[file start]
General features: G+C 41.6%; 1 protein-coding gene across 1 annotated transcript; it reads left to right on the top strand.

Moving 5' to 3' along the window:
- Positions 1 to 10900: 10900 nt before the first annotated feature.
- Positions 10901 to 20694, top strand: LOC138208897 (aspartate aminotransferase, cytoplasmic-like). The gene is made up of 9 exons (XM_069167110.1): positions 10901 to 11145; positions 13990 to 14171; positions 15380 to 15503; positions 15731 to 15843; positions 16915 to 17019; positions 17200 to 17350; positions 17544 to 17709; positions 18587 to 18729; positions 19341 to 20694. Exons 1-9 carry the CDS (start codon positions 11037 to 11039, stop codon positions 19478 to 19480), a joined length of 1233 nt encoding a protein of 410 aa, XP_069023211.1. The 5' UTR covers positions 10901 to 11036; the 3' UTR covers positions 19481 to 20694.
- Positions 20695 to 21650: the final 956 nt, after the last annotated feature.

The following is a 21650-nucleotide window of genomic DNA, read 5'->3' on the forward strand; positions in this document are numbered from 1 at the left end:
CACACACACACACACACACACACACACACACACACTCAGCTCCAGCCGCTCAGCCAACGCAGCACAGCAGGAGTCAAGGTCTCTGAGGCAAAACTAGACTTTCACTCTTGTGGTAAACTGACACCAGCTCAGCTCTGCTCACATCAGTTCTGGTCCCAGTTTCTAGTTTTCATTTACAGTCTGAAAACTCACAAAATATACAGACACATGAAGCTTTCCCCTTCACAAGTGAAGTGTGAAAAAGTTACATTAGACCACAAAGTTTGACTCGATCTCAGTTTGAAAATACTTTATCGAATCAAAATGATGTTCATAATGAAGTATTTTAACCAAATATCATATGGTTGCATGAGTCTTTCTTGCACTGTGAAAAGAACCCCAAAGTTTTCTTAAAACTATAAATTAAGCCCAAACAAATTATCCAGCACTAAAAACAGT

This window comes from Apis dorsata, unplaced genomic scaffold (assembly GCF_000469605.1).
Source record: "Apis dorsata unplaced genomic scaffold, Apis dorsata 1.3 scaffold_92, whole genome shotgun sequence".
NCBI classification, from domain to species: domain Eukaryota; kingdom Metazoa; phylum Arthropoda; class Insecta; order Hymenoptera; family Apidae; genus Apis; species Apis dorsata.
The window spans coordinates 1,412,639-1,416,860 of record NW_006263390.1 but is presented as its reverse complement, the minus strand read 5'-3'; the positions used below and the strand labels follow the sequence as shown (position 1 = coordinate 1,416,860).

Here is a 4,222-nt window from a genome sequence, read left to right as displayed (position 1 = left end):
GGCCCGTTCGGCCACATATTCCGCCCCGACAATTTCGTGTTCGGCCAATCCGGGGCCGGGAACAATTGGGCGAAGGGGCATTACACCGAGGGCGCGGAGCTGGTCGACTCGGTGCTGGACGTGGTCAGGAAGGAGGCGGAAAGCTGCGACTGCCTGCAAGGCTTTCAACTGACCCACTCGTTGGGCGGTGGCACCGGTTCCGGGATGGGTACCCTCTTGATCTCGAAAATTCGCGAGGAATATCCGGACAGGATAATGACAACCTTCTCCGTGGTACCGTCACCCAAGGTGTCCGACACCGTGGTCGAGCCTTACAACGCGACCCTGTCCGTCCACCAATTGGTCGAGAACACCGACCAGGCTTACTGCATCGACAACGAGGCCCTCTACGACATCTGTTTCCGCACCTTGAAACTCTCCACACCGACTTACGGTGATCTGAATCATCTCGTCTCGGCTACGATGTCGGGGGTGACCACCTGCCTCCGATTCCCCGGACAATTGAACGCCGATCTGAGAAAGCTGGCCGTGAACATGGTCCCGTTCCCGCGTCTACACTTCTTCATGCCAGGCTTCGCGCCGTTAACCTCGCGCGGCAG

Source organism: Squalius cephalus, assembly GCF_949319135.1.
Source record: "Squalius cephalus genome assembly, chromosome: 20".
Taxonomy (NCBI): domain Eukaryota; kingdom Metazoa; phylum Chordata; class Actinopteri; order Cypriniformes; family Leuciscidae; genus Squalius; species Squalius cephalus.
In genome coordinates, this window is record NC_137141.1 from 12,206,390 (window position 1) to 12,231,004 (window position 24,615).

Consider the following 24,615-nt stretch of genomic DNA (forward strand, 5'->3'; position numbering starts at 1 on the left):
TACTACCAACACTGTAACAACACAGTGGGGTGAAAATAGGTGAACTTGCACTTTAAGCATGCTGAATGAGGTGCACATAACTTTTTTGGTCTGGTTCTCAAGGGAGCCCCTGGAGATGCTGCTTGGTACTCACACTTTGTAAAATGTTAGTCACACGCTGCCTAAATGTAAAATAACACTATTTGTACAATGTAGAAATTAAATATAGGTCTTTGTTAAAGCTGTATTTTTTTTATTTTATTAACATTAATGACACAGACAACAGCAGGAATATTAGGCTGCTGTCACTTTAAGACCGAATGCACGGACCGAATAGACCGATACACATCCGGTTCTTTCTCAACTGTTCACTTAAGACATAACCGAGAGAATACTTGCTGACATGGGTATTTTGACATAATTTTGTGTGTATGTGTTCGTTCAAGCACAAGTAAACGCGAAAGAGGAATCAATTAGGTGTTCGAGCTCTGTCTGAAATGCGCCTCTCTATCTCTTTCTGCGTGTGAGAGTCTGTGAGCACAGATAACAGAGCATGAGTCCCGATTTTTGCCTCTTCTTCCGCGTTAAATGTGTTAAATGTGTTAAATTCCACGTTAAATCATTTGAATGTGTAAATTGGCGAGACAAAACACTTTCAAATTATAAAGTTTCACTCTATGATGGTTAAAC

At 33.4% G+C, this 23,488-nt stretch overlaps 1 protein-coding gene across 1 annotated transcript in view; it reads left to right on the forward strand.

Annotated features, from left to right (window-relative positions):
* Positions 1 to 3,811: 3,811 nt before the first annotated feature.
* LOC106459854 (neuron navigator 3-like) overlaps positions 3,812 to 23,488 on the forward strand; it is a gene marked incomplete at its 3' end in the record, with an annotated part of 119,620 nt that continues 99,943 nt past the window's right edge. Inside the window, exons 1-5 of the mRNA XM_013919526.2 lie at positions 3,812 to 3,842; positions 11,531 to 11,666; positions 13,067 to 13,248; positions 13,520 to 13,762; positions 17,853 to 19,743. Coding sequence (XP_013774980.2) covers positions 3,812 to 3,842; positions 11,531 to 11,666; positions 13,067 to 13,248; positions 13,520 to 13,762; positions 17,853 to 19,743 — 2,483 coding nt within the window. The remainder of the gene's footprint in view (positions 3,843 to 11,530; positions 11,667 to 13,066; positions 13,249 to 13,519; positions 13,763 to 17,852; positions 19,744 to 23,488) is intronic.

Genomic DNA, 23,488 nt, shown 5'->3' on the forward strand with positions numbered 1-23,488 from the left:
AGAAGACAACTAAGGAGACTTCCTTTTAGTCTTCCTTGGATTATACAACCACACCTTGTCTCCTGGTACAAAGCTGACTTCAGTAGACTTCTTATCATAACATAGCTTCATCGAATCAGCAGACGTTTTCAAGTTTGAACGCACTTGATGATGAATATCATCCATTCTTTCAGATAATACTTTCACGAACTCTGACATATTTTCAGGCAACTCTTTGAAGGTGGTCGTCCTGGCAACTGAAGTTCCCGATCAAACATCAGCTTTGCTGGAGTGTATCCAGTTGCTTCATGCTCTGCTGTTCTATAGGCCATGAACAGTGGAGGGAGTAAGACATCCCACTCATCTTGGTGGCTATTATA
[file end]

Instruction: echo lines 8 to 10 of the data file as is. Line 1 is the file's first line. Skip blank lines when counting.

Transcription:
This window comes from Apis dorsata, unplaced genomic scaffold (assembly GCF_000469605.1).
Source record: "Apis dorsata unplaced genomic scaffold, Apis dorsata 1.3 scaffold_92, whole genome shotgun sequence".
NCBI classification, from domain to species: domain Eukaryota; kingdom Metazoa; phylum Arthropoda; class Insecta; order Hymenoptera; family Apidae; genus Apis; species Apis dorsata.